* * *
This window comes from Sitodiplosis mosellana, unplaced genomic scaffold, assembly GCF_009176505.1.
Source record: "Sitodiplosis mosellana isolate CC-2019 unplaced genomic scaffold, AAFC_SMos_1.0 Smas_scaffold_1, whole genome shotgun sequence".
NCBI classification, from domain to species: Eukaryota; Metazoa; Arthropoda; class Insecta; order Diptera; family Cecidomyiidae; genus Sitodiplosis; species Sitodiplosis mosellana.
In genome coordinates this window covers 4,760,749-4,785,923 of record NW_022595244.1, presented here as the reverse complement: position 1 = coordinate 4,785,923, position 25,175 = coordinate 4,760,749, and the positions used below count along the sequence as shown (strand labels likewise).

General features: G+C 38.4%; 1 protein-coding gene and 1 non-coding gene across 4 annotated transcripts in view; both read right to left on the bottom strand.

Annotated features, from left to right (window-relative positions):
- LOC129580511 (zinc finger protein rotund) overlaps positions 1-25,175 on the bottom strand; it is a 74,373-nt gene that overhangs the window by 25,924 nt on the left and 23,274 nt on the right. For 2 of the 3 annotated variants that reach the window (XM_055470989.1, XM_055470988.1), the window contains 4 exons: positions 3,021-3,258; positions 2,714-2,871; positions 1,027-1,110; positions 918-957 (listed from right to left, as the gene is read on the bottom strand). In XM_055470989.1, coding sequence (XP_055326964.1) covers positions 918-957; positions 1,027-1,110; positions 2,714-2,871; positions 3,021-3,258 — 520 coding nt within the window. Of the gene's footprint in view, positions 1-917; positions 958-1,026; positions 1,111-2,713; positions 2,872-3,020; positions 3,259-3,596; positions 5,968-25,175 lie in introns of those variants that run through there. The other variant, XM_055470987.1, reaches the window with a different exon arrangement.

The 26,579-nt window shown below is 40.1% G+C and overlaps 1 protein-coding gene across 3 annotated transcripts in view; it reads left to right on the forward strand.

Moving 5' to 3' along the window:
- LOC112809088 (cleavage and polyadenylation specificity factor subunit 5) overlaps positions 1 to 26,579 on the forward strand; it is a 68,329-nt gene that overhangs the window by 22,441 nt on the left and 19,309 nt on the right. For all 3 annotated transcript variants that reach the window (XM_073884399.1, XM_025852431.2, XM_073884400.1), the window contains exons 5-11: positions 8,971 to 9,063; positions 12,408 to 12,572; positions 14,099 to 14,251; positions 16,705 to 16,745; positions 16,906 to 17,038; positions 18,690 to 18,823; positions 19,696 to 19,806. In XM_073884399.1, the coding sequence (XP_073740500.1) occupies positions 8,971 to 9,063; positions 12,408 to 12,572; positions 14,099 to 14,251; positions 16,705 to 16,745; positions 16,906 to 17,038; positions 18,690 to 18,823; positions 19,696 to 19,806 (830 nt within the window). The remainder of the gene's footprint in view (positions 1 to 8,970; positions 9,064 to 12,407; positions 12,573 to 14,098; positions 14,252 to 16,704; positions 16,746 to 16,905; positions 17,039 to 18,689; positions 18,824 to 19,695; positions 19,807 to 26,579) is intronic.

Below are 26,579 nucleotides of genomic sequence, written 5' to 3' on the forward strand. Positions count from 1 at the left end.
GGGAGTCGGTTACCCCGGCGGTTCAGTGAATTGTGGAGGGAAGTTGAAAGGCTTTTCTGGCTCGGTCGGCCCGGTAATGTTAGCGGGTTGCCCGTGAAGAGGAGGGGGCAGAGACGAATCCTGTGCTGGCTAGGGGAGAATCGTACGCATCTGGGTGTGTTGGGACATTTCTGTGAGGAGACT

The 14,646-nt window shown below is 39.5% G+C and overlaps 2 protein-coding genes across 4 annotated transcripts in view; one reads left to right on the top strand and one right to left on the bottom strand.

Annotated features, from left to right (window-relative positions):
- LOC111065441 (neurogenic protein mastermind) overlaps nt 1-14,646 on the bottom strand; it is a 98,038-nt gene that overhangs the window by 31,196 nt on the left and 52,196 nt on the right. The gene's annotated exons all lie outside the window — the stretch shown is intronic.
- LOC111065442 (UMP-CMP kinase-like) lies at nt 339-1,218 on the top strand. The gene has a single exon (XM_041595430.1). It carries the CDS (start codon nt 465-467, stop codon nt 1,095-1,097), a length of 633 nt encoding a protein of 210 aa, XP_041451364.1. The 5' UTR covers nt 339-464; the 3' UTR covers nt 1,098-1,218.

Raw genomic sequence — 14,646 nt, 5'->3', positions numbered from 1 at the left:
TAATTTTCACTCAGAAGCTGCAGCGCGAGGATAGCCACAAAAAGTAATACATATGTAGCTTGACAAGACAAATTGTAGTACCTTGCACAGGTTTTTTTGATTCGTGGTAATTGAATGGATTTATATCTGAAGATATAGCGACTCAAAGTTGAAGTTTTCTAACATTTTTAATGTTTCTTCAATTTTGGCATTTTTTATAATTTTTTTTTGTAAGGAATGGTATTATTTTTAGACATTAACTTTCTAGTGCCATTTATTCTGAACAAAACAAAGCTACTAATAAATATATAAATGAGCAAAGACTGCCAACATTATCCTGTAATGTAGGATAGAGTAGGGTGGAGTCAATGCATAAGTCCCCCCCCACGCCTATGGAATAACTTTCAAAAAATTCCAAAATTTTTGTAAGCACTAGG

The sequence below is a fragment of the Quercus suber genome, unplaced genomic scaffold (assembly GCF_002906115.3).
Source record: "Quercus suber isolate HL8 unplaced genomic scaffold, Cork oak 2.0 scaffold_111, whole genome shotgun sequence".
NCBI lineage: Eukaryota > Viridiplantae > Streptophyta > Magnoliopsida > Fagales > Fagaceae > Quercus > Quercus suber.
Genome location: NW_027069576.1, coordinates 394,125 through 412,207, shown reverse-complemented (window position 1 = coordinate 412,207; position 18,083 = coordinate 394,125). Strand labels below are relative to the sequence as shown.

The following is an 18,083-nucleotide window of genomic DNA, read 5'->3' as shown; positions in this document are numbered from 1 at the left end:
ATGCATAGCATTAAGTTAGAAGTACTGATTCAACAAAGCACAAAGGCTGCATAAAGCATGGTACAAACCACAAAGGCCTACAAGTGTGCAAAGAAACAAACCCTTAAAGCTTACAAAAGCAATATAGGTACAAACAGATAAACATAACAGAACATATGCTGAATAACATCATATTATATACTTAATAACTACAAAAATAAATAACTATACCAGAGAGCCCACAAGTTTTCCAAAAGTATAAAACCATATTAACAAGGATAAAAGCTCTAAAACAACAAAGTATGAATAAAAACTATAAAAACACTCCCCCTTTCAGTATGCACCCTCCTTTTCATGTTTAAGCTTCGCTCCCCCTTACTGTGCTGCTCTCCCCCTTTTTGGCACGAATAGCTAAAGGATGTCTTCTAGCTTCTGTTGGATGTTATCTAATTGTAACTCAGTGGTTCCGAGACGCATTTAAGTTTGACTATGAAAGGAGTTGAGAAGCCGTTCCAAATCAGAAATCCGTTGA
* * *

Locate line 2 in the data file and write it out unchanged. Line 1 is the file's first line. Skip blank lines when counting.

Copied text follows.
Source record: "Sitodiplosis mosellana isolate CC-2019 unplaced genomic scaffold, AAFC_SMos_1.0 Smas_scaffold_1, whole genome shotgun sequence".